Afghanistan has long been a land of marginal environment-too dry and too cold for much life. Thousands of years of environmental stress by the country’s people have dramatically altered the landscape and caused extensive environmental destruction.
Because the Afghan people lack the financial means to purchase fuel, they must cut trees, uproot shrubs, and collect dung for burning. Domestic animals overgraze the range.
The result is extensive soil erosion by water and wind. Long-term irrigation without flushing has added salt to much of the arable land and destroyed its fertility. Polluted water supplies are common, except in the high mountain regions where few people live permanently.
Ancient writings and archaeological evidence show that once-rich areas of forest and grassland have been reduced to stretches of barren rock and sand.
The government of Afghanistan began to recognize environmental problems in the 1970s with the help of the United Nations and other international agencies. The pressures of the war, however, have diverted attention from these issues and further aggravated the country’s environmental state.
Much of the population depends on forests for firewood and the revenue generated by the export of pistachios and almonds, which grow in natural woodlands in the central and northern regions. The Badghis and Takhar provinces have lost more than 50% of pistachio woodland.
During the conflicts of the past few decades, residents and the militias such as the Northern Alliance have used wood for fuel, and these militia forces have cleared trees that could have provided hiding places for ambushes from their opponents. Further, the use of the woodlands for grazing ground and the collection of nuts for export apparently prevent new pistachio trees from growing.
Denser forests in the eastern Nangarhar, Kunar, Nuristan and other provinces are at risk from timber harvesting by the timber mafia. Although logging is illegal, profits from exporting the timber to neighboring Pakistan are very high. The reason for this is that the Pakistani government has its forests tightly protected so the timber mafia is busy cutting down trees in Afghanistan instead. The timber makes its way not only to Peshawar but also to Islamabad, Rawalpindi, and Lahore, where most of it is used to make expensive furniture.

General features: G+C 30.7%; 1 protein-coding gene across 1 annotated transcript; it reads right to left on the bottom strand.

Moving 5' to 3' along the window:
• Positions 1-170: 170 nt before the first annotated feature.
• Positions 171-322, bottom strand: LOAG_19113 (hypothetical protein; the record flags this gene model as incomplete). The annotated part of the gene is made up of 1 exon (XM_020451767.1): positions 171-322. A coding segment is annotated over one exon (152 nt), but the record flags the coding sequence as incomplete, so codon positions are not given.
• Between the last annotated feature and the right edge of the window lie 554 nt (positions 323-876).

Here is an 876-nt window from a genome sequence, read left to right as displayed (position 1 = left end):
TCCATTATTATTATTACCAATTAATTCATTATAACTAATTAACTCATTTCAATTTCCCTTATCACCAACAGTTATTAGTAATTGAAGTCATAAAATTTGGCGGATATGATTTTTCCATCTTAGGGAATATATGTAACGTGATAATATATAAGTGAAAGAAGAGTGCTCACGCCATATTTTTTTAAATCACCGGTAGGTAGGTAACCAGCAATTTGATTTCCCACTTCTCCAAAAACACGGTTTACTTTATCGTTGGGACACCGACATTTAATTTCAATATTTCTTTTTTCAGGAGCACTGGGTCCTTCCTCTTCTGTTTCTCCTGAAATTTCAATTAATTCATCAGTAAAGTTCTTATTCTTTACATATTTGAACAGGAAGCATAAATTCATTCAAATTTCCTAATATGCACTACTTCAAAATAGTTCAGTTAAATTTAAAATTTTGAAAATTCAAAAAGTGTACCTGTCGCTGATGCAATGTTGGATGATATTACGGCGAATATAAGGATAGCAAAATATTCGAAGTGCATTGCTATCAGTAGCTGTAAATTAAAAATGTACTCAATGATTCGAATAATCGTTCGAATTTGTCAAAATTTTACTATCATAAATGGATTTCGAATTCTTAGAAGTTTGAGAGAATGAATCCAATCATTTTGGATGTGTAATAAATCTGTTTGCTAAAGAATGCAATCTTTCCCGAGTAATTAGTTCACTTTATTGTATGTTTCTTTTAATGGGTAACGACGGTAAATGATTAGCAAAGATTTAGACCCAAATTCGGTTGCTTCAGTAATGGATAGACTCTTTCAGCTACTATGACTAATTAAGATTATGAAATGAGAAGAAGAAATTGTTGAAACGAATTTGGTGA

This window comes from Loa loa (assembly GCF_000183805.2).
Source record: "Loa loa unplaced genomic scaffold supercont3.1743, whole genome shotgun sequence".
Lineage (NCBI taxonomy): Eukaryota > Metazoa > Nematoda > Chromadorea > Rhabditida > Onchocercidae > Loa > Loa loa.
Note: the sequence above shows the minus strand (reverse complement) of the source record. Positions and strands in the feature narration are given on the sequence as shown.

As forest cover decreases, the land becomes less and less productive, threatening the livelihood of the rural population and the floods are washing the agricultural lands and destroying the houses. Loss of vegetation also creates a higher risk of floods, which not only endanger the people but cause soil erosion and decrease the amount of land available for agriculture. To tackle this problem, the Afghan government and agencies from a number of NATO states have teamed up over the past several years to turn Afghanistan green again by planting new trees.
With very little government infrastructure to discourage hunting, and habitat disappearing because of conflict and drought, much of the country’s wildlife is at risk. In 2006, Afghanistan and the Wildlife Conservation Society began a three-year project to protect wildlife and habitats along the Wakhan Corridor and Central Plateau regions.
- Endangered species
- Snow leopard (Uncia uncia)
- Wild goat (Capra aegagrus)
- Markhor (Capra falconeri)
- Marco Polo sheep (Ovis ammon polii)
- Urial (Ovis orientalis)
- Asiatic black bear (Ursus thibetanus)
- Siberian crane (Grus leucogeranus)
- Critically endangered species
- White-headed duck (Oxyura leucocephala)
- Marbled teal (Marmaronetta angustirostris)
- Pallas’s sea eagle (Haliaeetus leucoryphus)
- Greater spotted eagle (Aquilla clanga)
- Imperial eagle (Aquilla heliaca)
- Lesser kestrel (Falco naumanni)
- Corncrake (Crex crex)
- Sociable lapwing (Vanellus gregaria)
- Pale-backed pigeon (Columba hodgsonii)
Little is known about the status of the salamander Batrachuperus mustersi, which is found only in the Hindu Kush.
Air pollution does not constitute a major problem in Afghanistan, but its reliance on inexpensive energy has created some issues. Most vehicles run on diesel fuel, and household energy often rely on burning wood and other materials. As a result, air pollution in urban areas is visible and may pose health issues.